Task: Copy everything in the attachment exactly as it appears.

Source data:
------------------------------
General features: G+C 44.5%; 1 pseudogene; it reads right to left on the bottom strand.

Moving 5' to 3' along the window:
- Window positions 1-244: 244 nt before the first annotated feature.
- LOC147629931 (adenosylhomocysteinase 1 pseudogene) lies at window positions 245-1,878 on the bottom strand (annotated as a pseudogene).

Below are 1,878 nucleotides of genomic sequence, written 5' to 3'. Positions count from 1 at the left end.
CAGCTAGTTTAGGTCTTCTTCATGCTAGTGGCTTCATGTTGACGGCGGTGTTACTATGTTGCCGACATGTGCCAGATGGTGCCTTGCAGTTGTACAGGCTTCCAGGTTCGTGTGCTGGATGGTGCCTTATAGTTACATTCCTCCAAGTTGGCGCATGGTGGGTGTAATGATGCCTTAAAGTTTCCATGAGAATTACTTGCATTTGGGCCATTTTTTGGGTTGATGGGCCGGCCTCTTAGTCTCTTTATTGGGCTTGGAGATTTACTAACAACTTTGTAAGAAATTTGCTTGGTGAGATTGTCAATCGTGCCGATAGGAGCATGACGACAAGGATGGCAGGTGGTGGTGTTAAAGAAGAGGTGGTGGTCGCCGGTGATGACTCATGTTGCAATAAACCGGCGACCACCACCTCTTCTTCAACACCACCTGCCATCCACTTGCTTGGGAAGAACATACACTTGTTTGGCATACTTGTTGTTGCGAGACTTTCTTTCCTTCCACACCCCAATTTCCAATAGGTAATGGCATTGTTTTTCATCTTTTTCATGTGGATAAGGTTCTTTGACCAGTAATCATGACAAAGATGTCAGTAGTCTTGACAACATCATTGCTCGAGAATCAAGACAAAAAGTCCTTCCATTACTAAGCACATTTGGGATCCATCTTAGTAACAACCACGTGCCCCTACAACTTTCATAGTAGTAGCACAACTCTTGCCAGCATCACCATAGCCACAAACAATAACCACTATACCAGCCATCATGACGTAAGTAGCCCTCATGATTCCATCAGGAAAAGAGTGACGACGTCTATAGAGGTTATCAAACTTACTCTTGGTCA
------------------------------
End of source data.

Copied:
General features: G+C 44.5%; 1 pseudogene; it reads right to left on the bottom strand.

Moving 5' to 3' along the window:
- Window positions 1-244: 244 nt before the first annotated feature.
- LOC147629931 (adenosylhomocysteinase 1 pseudogene) lies at window positions 245-1,878 on the bottom strand (annotated as a pseudogene).

Below are 1,878 nucleotides of genomic sequence, written 5' to 3'. Positions count from 1 at the left end.
CAGCTAGTTTAGGTCTTCTTCATGCTAGTGGCTTCATGTTGACGGCGGTGTTACTATGTTGCCGACATGTGCCAGATGGTGCCTTGCAGTTGTACAGGCTTCCAGGTTCGTGTGCTGGATGGTGCCTTATAGTTACATTCCTCCAAGTTGGCGCATGGTGGGTGTAATGATGCCTTAAAGTTTCCATGAGAATTACTTGCATTTGGGCCATTTTTTGGGTTGATGGGCCGGCCTCTTAGTCTCTTTATTGGGCTTGGAGATTTACTAACAACTTTGTAAGAAATTTGCTTGGTGAGATTGTCAATCGTGCCGATAGGAGCATGACGACAAGGATGGCAGGTGGTGGTGTTAAAGAAGAGGTGGTGGTCGCCGGTGATGACTCATGTTGCAATAAACCGGCGACCACCACCTCTTCTTCAACACCACCTGCCATCCACTTGCTTGGGAAGAACATACACTTGTTTGGCATACTTGTTGTTGCGAGACTTTCTTTCCTTCCACACCCCAATTTCCAATAGGTAATGGCATTGTTTTTCATCTTTTTCATGTGGATAAGGTTCTTTGACCAGTAATCATGACAAAGATGTCAGTAGTCTTGACAACATCATTGCTCGAGAATCAAGACAAAAAGTCCTTCCATTACTAAGCACATTTGGGATCCATCTTAGTAACAACCACGTGCCCCTACAACTTTCATAGTAGTAGCACAACTCTTGCCAGCATCACCATAGCCACAAACAATAACCACTATACCAGCCATCATGACGTAAGTAGCCCTCATGATTCCATCAGGAAAAGAGTGACGACGTCTATAGAGGTTATCAAACTTACTCTTGGTCA